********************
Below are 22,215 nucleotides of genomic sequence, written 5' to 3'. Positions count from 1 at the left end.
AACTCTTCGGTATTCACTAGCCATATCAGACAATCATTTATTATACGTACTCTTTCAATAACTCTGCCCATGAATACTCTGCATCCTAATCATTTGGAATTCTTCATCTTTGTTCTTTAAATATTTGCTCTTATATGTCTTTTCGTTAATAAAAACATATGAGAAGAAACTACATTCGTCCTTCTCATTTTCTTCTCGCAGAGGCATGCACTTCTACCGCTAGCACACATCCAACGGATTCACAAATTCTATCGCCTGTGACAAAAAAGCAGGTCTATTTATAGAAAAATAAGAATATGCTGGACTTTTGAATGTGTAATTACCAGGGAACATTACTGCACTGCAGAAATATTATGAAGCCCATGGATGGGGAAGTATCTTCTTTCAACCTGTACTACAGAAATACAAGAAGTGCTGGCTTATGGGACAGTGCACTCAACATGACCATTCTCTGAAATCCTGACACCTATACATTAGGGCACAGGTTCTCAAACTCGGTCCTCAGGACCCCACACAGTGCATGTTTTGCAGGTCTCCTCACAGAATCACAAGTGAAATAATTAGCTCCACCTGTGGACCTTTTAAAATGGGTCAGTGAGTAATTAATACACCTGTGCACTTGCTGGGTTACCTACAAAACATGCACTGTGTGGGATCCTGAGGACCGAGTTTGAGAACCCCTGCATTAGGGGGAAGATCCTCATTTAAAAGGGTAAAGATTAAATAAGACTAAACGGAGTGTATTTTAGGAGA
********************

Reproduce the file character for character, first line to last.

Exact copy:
Below are 22,215 nucleotides of genomic sequence, written 5' to 3'. Positions count from 1 at the left end.
AACTCTTCGGTATTCACTAGCCATATCAGACAATCATTTATTATACGTACTCTTTCAATAACTCTGCCCATGAATACTCTGCATCCTAATCATTTGGAATTCTTCATCTTTGTTCTTTAAATATTTGCTCTTATATGTCTTTTCGTTAATAAAAACATATGAGAAGAAACTACATTCGTCCTTCTCATTTTCTTCTCGCAGAGGCATGCACTTCTACCGCTAGCACACATCCAACGGATTCACAAATTCTATCGCCTGTGACAAAAAAGCAGGTCTATTTATAGAAAAATAAGAATATGCTGGACTTTTGAATGTGTAATTACCAGGGAACATTACTGCACTGCAGAAATATTATGAAGCCCATGGATGGGGAAGTATCTTCTTTCAACCTGTACTACAGAAATACAAGAAGTGCTGGCTTATGGGACAGTGCACTCAACATGACCATTCTCTGAAATCCTGACACCTATACATTAGGGCACAGGTTCTCAAACTCGGTCCTCAGGACCCCACACAGTGCATGTTTTGCAGGTCTCCTCACAGAATCACAAGTGAAATAATTAGCTCCACCTGTGGACCTTTTAAAATGGGTCAGTGAGTAATTAATACACCTGTGCACTTGCTGGGTTACCTACAAAACATGCACTGTGTGGGATCCTGAGGACCGAGTTTGAGAACCCCTGCATTAGGGGGAAGATCCTCATTTAAAAGGGTAAAGATTAAATAAGACTAAACGGAGTGTATTTTAGGAGA